LONDON – Liverpool striker Mohamed Salah is capable of destroying any defence and deserves to win the season-ending player of the year award, team mate Virgil van Dijk has said.
Runaway Premier League leaders Manchester City travel to Liverpool in the first leg of an all-English Champions League quarter-final clash today.
Salah is set to pose the biggest attacking threat to City, having already scored 37 goals in all competitions this season, including one in Liverpool’s 4-3 league victory over Pep Guardiola’s side in January.
When asked if Salah has the attributes to beat City’s well-drilled defensive line, Van Dijk said, “That’s what everyone knows. That’s how we feel as well.
“He’s that kind of player that you just need to be on your best. When he is 100 percent and in the zone then he can beat anyone. “There are ways to stop him but I’m not going to tell you because I don’t want our opponents to think about it.”
Salah is likely to jostle with City midfielder Kevin de Bruyne for the Professional Footballers’ Association Players’ Player of the Year award.
Van Dijk cannot vote for his teammate but said the team will continue to do everything possible on the pitch to boost Salah’s chances of claiming the individual honour.
“I think everyone in the dressing room are just normal guys. Nobody feels better than each other, everybody is working hard for each other to get the win,” the Dutch centreback added.
“That’s a very good thing to have in a team. Everyone knows our team spirit and without all of us Mo wouldn’t have scored his goals. Everyone needs to be giving 100 per cent and I think we do that.”
Meanwhile Liverpool manager Jurgen Klopp is not about to change his team’s trademark style against City and believes he can make things “unpleasant” for Guardiola’s side.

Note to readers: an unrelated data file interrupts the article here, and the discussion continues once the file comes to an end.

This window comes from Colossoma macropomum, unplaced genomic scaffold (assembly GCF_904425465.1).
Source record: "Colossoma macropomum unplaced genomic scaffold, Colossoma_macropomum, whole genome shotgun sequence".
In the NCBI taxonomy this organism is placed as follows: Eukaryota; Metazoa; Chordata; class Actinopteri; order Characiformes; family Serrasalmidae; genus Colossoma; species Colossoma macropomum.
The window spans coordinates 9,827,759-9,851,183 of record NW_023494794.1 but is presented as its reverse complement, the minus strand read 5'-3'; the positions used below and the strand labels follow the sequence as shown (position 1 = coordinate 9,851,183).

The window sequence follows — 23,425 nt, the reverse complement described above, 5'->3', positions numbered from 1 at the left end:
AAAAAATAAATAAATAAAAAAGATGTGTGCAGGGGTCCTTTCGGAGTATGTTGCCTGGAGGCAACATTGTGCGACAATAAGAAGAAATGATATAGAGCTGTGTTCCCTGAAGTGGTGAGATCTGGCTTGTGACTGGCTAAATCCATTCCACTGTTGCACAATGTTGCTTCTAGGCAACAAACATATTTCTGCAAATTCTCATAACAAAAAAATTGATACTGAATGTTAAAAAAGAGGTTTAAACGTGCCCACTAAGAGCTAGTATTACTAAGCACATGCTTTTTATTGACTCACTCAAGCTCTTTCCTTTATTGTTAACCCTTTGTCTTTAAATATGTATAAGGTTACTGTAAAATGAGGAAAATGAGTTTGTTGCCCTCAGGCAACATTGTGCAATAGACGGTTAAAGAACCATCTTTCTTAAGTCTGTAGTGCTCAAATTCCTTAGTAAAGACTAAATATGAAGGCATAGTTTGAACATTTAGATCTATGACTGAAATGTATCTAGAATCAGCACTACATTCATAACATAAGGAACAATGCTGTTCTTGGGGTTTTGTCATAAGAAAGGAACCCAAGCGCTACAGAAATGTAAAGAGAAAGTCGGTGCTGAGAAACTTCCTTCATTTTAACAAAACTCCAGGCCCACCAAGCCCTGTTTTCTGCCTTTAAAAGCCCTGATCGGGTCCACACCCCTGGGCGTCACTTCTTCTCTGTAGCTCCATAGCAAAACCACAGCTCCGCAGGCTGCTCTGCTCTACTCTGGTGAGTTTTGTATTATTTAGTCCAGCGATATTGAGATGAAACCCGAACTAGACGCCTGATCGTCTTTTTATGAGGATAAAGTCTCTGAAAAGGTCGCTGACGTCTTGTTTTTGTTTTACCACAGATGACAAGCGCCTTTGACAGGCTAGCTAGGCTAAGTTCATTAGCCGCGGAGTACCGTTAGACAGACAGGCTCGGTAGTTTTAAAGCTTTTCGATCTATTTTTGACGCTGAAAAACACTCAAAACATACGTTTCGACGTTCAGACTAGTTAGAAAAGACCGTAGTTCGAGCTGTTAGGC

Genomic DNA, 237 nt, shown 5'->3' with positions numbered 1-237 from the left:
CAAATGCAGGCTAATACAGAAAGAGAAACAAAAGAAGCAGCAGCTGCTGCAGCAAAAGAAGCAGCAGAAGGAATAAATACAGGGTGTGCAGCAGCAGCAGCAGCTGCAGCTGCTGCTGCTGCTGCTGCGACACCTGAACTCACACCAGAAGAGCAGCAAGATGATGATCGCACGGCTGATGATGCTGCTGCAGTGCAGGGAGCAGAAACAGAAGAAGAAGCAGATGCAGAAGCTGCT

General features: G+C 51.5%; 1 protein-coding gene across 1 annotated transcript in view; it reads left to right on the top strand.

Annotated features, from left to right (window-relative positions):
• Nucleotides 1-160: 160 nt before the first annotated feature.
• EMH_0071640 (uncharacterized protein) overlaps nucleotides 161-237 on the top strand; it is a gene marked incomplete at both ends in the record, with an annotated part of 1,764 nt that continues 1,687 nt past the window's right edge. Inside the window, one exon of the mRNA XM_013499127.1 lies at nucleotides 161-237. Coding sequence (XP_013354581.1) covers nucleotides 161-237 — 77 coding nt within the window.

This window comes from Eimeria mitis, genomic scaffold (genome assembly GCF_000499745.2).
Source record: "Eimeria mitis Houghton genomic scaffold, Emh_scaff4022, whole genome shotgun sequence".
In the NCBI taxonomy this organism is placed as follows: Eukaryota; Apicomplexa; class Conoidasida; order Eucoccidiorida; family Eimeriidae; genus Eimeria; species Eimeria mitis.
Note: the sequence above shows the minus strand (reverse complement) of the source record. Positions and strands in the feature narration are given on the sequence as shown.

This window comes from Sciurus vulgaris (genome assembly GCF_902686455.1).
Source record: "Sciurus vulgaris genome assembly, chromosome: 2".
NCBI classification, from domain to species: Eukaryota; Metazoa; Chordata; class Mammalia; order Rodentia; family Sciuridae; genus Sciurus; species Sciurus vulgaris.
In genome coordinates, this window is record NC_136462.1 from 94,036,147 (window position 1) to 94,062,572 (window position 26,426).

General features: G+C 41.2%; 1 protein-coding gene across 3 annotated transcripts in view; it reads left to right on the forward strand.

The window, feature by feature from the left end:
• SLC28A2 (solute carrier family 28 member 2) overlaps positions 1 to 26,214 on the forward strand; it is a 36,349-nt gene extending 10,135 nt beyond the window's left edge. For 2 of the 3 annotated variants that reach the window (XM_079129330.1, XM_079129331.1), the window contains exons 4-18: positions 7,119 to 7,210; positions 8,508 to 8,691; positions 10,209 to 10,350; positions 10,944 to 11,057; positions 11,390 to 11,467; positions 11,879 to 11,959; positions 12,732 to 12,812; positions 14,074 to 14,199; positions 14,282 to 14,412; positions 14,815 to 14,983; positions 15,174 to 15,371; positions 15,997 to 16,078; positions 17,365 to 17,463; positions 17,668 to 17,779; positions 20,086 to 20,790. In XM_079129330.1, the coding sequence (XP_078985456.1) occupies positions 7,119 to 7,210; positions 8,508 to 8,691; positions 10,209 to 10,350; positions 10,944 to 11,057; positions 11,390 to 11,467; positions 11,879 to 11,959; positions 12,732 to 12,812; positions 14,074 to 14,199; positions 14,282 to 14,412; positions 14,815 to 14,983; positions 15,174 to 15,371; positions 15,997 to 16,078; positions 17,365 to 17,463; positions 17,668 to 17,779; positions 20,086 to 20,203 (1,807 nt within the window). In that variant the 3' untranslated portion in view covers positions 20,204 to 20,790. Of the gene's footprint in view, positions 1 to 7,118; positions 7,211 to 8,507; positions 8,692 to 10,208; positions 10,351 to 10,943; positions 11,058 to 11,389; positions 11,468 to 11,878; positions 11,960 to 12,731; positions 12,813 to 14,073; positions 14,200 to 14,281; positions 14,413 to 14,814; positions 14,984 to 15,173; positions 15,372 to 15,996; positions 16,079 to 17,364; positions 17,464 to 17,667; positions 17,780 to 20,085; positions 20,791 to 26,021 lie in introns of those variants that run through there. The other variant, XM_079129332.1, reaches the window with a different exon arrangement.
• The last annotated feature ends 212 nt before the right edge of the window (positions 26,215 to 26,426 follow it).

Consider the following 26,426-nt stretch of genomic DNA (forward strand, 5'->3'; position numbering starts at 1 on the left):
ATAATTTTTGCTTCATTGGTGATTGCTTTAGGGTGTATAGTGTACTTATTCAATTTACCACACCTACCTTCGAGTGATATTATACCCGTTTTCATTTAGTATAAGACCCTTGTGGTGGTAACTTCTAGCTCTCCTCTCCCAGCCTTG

City’s dominance in the Premier League has led many teams to try different methods to limit the effectiveness of Guardiola’s tactics and the skill of his players.
Liverpool, though, are the only team to have beaten City in the league this season (the thrilling 4-3 victory at Anfield in January) and Klopp suggests he will play in a similar style in the first leg today.
“The way we attack the opponent, the way we defend high is unpleasant (for our opponents). If we do that well they will have some difficulty coping with it,” the German told UEFA.com.
“It will be very exciting. There’s no guarantee this will work. In the end it’s the lads on the pitch who will decide the game,” he added.
Key to Liverpool’s approach is the attacking trio of in-form Salah, Roberto Firmino and Sadio Mane, who all scored in the January victory over City but who are also central to the pressing of Guardiola’s defence.
One approach Klopp won’t be taking is simply trying to shut up shop. “It’ll be about doing more things right than the opponents, because you can’t simply defend against City and hope that they won’t score on the day,” the German said. “They’re just too good.”
Klopp’s “gegenpressing” style, honed at Borussia Dortmund, involves a rapid swarming of opponents’ territory when they lose the ball, and a high defence to limit space and make good use of high-energy attacking full backs.
Guardiola’s teams, including his former clubs Barcelona and Bayern Munich, enjoy playing out from the back, working the ball swiftly through midfield and using space expertly.
The pressing from Liverpool’s forwards and midfielders tests the ability but Klopp says the two methods are more similar than many think.
“There’s no big difference, actually. It’s just that Pep has always had better teams than me. You can see that now with Manchester City - they have a lot more points than we do. However, that difference has never been as small as it is now. When we coached at Bayern and Dortmund respectively, that difference was really big,” he said.
While much of the credit for City’s success has been given to their manager, Klopp believes City, who are 16 points clear at the top of the Premier League and can clinch the title with a win over Manchester United on Saturday, also owe much of their success to the quality of their players.
“Positioning is important but this is not witchcraft. When the players are in position they move every millisecond in order to be available. And when they are, that’s when the individual quality of the player becomes important,” he said.
“So they’re already well-positioned on the pitch, they are very well orientated and they can pass the ball into the next area. That’s what makes them extraordinary,” Klopp added.